CANYONVILLE, Ore. -- Logging and forest service crews play a big role year-round when it comes to fighting wildfires.
Those crews have been cutting and burning undergrowth for decades.
Doing so gets rid of the dead and dried out plants that fuel fires.
Kyle Reed with the Douglas Forest Protective Association said the Stouts Creek Fire in 2015 was a great example of how getting rid of that undergrowth can help slow down these fires.
“We had some projects up there on the Umpqua National Forest a couple years before where we were doing thinning in different places, and we were actually able to hold the fire in those areas, where it was moving quickly in other spots,” Reed said.
He said there’s a noticeable difference between thinned and overgrown areas.
“When you get in those spots where the fuels have been thinned down, you see a dramatic decrease in fire activity in those places, generally,” Reed said.
State Representative Gary Leif visited the South Umpqua fires recently and said crews there told him it made a difference on the Snowshoe Fire as well.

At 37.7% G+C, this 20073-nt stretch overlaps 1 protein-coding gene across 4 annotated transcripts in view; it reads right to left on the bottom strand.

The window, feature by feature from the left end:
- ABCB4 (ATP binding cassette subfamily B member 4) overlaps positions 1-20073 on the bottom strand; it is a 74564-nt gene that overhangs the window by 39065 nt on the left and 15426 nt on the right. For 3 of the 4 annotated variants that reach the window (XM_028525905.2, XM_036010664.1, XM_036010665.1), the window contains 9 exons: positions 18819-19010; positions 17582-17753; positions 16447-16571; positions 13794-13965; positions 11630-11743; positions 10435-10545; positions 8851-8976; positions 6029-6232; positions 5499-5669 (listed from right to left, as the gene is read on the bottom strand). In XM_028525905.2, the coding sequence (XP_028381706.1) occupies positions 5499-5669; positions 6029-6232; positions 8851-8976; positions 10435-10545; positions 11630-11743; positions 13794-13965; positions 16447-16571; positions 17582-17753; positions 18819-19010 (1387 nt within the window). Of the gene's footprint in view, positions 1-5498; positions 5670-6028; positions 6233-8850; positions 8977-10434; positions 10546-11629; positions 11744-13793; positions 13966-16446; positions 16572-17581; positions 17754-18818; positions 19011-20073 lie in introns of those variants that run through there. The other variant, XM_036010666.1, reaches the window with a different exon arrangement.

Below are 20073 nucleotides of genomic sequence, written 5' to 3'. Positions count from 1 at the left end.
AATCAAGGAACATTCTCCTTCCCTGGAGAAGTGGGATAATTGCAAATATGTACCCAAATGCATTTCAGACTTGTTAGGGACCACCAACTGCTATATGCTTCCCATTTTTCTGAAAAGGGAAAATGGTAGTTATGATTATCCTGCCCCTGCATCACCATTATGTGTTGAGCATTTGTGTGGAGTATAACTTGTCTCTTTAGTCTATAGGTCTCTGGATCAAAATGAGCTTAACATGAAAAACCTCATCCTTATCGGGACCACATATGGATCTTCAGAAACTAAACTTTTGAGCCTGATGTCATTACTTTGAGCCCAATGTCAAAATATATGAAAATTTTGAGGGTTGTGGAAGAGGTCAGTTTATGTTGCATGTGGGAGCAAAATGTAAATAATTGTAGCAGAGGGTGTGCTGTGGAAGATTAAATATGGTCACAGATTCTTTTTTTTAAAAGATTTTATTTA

“That was because in May they did these prescribed burns,” Leif said. "Any time that you can get rid of the fuel and the undergrowth, or cut the fuel out, as in thinning practices, you’re going to basically create fire resiliency.”
Ralph Huffman, co-owner of Huffman & Wright Logging, said the thinning is just part of what they do in the forests.
But he thinks everyone should be more aggressive about doing it.
“Whether it’s cutting it, increasing the thinning, they need to get more aggressive there,” Huffman said. “They need to get more aggressive with cleaning up some of the old growth, especially after a fire.”
Leif and Huffman said they believe these practices need to continue to expand to cut back on the growth and intensity of fires when they happen.
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